ASU will notify you if any additional documents are required for completion of your financial aid application. Keep copies of any documents that you submit. Make sure that the student’s name and social security number are on the top corner of all documents submitted.

The ASU Office of Financial Aid will provide you with online access to your financial aid file. To monitor the progress of your financial aid, you can log into your Hornet’s Web for students.

Financial Need/Award of Need Based Aid

The data provided by you to the federal central processor on the FAFSA form is put through a calculation established by the federal government. This calculation establishes an Expected Family Contribution (EFC). Your eligibility for need-based aid is calculated by subtracting your EFC, along with any outside resources (i.e. Veteran benefits, scholarships, tuition waivers, fellowships, etc.) from your Cost of Attendance (COA). This gives the financial aid office your financial need at ASU.


- 0
or -1,000

If your EFC and other resources are less than the COA, then you may have financial need, and every effort is made to meet that need with a package that may include grants, work-study, and subsidized loans. Apply early otherwise you may find that the only funds available are from loan programs.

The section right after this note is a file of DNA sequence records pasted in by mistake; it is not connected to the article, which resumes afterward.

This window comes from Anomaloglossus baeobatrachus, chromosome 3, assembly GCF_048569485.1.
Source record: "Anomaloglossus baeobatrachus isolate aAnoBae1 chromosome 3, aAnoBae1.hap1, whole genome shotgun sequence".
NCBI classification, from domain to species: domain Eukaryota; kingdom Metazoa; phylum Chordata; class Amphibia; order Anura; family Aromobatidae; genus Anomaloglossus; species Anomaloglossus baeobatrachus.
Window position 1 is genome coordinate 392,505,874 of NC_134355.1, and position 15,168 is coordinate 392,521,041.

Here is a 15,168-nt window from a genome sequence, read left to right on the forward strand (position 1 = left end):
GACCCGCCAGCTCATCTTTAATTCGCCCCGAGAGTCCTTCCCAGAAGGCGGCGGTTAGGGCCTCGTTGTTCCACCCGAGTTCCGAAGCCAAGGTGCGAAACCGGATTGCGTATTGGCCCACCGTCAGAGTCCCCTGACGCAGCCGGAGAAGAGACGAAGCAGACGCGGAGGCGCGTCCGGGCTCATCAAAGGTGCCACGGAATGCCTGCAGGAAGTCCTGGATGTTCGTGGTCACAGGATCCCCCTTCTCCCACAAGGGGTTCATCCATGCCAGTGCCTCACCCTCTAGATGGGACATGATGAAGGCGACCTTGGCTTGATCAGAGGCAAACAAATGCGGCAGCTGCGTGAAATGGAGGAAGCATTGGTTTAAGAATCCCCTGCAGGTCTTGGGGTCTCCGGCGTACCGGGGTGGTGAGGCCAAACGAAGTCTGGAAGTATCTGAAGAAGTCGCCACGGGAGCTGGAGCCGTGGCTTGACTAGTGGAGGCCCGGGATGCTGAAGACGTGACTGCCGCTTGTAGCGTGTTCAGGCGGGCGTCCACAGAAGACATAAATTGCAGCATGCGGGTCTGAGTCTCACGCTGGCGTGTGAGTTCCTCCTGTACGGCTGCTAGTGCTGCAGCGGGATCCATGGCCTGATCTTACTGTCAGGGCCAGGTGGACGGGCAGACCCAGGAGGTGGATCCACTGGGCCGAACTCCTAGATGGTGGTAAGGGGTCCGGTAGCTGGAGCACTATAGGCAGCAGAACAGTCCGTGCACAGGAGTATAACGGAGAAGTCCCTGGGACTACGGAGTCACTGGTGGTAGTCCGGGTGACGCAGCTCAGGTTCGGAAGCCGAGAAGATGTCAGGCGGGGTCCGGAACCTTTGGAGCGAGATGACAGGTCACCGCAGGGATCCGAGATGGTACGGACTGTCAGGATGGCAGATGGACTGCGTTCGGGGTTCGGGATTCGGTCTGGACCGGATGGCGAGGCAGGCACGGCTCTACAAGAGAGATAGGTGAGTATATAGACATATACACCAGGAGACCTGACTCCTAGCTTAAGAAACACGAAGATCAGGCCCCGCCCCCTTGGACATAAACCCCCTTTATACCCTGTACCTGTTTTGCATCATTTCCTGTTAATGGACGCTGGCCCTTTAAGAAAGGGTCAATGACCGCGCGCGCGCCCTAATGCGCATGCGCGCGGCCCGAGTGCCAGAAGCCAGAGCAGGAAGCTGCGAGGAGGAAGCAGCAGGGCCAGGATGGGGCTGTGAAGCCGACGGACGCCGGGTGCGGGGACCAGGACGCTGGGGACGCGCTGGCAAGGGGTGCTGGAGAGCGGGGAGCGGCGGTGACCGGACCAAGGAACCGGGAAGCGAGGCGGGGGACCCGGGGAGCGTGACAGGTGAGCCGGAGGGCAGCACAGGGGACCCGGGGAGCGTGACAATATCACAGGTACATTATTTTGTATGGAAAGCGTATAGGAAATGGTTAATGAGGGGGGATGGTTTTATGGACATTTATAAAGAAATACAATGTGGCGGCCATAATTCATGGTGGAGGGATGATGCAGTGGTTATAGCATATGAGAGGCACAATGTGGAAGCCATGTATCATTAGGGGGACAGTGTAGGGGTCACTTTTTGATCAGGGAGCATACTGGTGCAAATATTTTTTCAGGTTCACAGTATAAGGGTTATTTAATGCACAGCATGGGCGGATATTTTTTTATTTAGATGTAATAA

The Award Notification

Once ASU has your official EFC from the Federal Central Processor and you have been officially admitted to the university, we will notify you of your eligibility for aid (generally starting in early May of each year) by posting an estimated award offer on the Hornet’s Web for student. This notification will specify all the aid for which you are eligible. Read the Terms and Conditions, as it will include information on how to accept, reduce or decline an award. If you are awarded a loan, you have the right to decide if and how much you want to borrow. You may accept a loan in full, refuse in full, or accept an amount less than offered.

If you have applied for scholarships or state financial aid programs, we may not be aware of those awards until you or the agencies notify us. If you know of additional awards that you will be receiving (awarded, not applied for), you will need to notify the Office of Financial Aid. If additional awards are not reported and recalculated in your financial aid eligibility, you may later have to repay federal, state or institutional aid awarded and disbursed to you.

The Office of Financial Aid reserves the right to revise awards based on new information (i.e. outside resources, data corrections due to the verification process, change in residency, etc.) If your eligibility changes, a revised award notification will posted on Hornet’s Web for students.  Your actual receipt of payment will depend on your continued eligibility and your enrollment in the required number of hours required for each award program.